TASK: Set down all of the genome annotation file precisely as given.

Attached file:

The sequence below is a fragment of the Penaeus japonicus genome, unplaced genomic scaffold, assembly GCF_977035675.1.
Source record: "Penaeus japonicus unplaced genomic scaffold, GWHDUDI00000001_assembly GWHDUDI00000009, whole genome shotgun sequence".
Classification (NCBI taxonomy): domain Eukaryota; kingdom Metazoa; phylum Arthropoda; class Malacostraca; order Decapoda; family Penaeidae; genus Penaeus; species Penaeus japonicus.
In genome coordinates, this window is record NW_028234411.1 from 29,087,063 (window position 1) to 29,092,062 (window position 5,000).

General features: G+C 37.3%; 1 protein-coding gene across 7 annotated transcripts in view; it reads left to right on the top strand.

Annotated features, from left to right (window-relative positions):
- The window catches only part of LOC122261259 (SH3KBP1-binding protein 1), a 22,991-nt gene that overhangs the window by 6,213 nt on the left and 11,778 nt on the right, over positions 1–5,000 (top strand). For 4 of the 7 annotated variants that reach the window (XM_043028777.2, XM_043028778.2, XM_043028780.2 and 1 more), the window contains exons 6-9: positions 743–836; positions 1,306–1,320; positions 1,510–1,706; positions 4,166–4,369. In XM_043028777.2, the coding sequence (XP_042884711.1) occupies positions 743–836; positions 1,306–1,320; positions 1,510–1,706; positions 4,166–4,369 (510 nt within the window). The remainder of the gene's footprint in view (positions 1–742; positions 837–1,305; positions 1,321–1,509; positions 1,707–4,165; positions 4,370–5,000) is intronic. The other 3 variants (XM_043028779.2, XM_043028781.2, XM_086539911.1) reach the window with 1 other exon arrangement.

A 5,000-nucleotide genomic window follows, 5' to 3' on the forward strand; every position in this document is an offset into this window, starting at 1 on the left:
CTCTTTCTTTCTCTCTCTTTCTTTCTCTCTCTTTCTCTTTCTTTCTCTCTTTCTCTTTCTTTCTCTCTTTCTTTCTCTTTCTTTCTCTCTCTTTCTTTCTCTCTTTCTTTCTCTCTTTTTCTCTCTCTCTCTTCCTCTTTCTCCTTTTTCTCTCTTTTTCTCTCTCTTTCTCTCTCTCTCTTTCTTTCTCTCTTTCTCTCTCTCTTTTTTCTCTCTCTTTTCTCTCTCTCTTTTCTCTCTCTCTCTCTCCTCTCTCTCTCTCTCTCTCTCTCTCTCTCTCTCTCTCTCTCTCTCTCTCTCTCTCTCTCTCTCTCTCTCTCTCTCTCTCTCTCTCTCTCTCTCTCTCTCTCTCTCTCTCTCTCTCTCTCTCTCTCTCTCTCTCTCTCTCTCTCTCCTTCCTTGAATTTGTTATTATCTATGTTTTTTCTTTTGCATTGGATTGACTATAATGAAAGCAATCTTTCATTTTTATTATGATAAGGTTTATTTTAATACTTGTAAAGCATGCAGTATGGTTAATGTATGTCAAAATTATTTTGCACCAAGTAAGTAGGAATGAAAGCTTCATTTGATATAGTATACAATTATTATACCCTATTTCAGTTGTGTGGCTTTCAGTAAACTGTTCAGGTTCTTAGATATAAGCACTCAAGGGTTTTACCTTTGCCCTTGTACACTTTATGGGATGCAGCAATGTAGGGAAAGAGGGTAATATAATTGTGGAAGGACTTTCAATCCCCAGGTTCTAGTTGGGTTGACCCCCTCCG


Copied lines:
The sequence below is a fragment of the Penaeus japonicus genome, unplaced genomic scaffold, assembly GCF_977035675.1.
Source record: "Penaeus japonicus unplaced genomic scaffold, GWHDUDI00000001_assembly GWHDUDI00000009, whole genome shotgun sequence".
Classification (NCBI taxonomy): domain Eukaryota; kingdom Metazoa; phylum Arthropoda; class Malacostraca; order Decapoda; family Penaeidae; genus Penaeus; species Penaeus japonicus.
In genome coordinates, this window is record NW_028234411.1 from 29,087,063 (window position 1) to 29,092,062 (window position 5,000).

General features: G+C 37.3%; 1 protein-coding gene across 7 annotated transcripts in view; it reads left to right on the top strand.

Annotated features, from left to right (window-relative positions):
- The window catches only part of LOC122261259 (SH3KBP1-binding protein 1), a 22,991-nt gene that overhangs the window by 6,213 nt on the left and 11,778 nt on the right, over positions 1–5,000 (top strand). For 4 of the 7 annotated variants that reach the window (XM_043028777.2, XM_043028778.2, XM_043028780.2 and 1 more), the window contains exons 6-9: positions 743–836; positions 1,306–1,320; positions 1,510–1,706; positions 4,166–4,369. In XM_043028777.2, the coding sequence (XP_042884711.1) occupies positions 743–836; positions 1,306–1,320; positions 1,510–1,706; positions 4,166–4,369 (510 nt within the window). The remainder of the gene's footprint in view (positions 1–742; positions 837–1,305; positions 1,321–1,509; positions 1,707–4,165; positions 4,370–5,000) is intronic. The other 3 variants (XM_043028779.2, XM_043028781.2, XM_086539911.1) reach the window with 1 other exon arrangement.

A 5,000-nucleotide genomic window follows, 5' to 3' on the forward strand; every position in this document is an offset into this window, starting at 1 on the left:
CTCTTTCTTTCTCTCTCTTTCTTTCTCTCTCTTTCTCTTTCTTTCTCTCTTTCTCTTTCTTTCTCTCTTTCTTTCTCTTTCTTTCTCTCTCTTTCTTTCTCTCTTTCTTTCTCTCTTTTTCTCTCTCTCTCTTCCTCTTTCTCCTTTTTCTCTCTTTTTCTCTCTCTTTCTCTCTCTCTCTTTCTTTCTCTCTTTCTCTCTCTCTTTTTTCTCTCTCTTTTCTCTCTCTCTTTTCTCTCTCTCTCTCTCCTCTCTCTCTCTCTCTCTCTCTCTCTCTCTCTCTCTCTCTCTCTCTCTCTCTCTCTCTCTCTCTCTCTCTCTCTCTCTCTCTCTCTCTCTCTCTCTCTCTCTCTCTCTCTCTCTCTCTCTCTCTCTCTCTCTCTCTCTCTCTCTCCTTCCTTGAATTTGTTATTATCTATGTTTTTTCTTTTGCATTGGATTGACTATAATGAAAGCAATCTTTCATTTTTATTATGATAAGGTTTATTTTAATACTTGTAAAGCATGCAGTATGGTTAATGTATGTCAAAATTATTTTGCACCAAGTAAGTAGGAATGAAAGCTTCATTTGATATAGTATACAATTATTATACCCTATTTCAGTTGTGTGGCTTTCAGTAAACTGTTCAGGTTCTTAGATATAAGCACTCAAGGGTTTTACCTTTGCCCTTGTACACTTTATGGGATGCAGCAATGTAGGGAAAGAGGGTAATATAATTGTGGAAGGACTTTCAATCCCCAGGTTCTAGTTGGGTTGACCCCCTCCG